The BBC is adapting a cult web comedy about racism in the film industry, British Comedy Guide can reveal.
The loosely autobiographical, London-set YouTube series stars Adjani Salmon as Kwabena, a black film-maker struggling to overcome racial prejudice in the screen trade, disapproval of his career from his family and juggling his personal life with his creative ambitions. The nine-part series has won multiple international awards since it was released in 2018.
Co-written by UK-based Adjani Salmon and Ali Hughes, originally for 4 Quarter Films, the adaptation is being made by Big Deal Films (Craig & Danny: Funny, Black & On TV). It was created by Adjani Salmon, Max Evans, Laura de Sousa Seixas and Natasha Jatania.
For writer-producer-director Salmon, who shared helming credits with Hughes and others on the web series, adapting to the demands of a television director and commissioners has necessitated a change in mindset.
"Man, the rules are different bro" he told The Untitled Podcast. "And to be honest, the scale's different. Now we're writing half hour, now we're writing shows that will sit beside the shows that I look up to. So the levels are different." Accustomed to ignoring production notes from others, now "it just has to be done".
For the television version, Dreaming Whilst Black's white characters will be more rounded.
"Obviously we're making a comedy. And obviously we ended up making a comedy about race" explained Salmon, who offered Untitled hosts Ricky BoLee and Junior EV examples of the racial prejudice he had encountered while working at Pinewood Studios and throughout the UK screen industry. "With comedy sometimes, things can get exaggerated. [And] that's what happened.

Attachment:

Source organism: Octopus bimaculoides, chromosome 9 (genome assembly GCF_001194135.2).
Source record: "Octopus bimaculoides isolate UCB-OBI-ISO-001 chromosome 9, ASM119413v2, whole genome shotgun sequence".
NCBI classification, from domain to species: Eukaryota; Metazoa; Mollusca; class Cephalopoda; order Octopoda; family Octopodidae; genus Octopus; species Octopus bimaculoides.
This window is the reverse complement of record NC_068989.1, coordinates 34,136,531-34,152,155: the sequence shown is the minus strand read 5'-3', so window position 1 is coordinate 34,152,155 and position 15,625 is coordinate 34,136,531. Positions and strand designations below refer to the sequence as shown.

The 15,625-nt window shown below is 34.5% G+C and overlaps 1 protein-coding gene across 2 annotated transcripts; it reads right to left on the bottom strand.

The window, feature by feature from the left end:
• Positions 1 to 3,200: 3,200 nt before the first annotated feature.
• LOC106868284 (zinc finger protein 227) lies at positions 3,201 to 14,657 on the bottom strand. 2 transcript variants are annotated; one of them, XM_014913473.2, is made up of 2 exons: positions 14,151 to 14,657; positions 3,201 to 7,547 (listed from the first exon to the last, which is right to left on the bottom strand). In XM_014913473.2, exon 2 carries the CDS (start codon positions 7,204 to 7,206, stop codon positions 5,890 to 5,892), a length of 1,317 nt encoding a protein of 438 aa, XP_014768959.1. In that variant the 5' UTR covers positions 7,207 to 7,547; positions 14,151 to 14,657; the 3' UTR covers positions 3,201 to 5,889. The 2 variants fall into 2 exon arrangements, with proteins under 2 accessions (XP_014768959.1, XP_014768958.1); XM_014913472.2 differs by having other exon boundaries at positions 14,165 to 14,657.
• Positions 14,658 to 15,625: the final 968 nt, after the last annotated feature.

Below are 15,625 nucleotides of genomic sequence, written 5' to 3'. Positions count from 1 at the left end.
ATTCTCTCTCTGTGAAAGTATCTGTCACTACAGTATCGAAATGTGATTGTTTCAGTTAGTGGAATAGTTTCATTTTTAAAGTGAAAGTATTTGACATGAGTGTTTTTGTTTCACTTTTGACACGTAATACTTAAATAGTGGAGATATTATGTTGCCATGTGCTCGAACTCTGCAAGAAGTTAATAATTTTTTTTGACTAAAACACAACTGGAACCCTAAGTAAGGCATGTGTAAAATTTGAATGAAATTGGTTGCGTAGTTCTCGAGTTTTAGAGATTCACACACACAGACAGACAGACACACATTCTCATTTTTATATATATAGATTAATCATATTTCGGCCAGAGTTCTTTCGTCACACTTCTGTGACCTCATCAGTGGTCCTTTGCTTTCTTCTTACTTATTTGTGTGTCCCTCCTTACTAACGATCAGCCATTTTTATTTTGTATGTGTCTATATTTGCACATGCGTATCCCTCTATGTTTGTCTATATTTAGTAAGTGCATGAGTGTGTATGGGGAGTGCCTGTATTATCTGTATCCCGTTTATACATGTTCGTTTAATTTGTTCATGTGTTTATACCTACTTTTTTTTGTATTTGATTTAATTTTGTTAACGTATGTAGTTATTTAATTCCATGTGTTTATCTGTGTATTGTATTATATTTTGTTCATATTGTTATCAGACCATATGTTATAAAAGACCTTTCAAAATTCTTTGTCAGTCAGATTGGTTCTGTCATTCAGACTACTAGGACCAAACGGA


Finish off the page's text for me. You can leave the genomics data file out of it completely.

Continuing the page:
"One of the critiques I got from the show, and this was from a brethren of mine, a black man, he was like, 'bro, don't exaggerate white people. Because it allows them to feel comfortable by distancing themselves. So they can watch it and be like, "ha, ha, ha, look at that dumb white guy! I would never do that!"' So they can distance themselves from the racism.
"Now that we're doing it again we're actually, very intentionally, being like, white characters will remain grounded. It will remain funny but it will remain in a remit where they cannot remove themselves from it and say: 'I would never do that' ... we're going to make sure we portray it flat out, so that you see yourself in it. And ask yourself: 'why is this funny?'"
Salmon also emphasised his desire not to make his protagonist "a stereotypical black character ... no black man in Dreaming Whilst Black will cheat [on his partner], it can't happen.
"But then we still need to have flaws ... [with] emotional intelligence, let's give him those issues. [The] man has commitment issues, man has these other issues. And I'm reading books and thinking 'rah, that's me bro!'"
And despite the adaptation only being at the pilot stage, he predicted that the show will win further awards.
BCG understands that conversations have also been held with Netflix, suggesting that the sitcom could transfer to the streaming giant in the future.
A BBC spokesperson declined to comment on this story.
Here is the YouTube series trailer:
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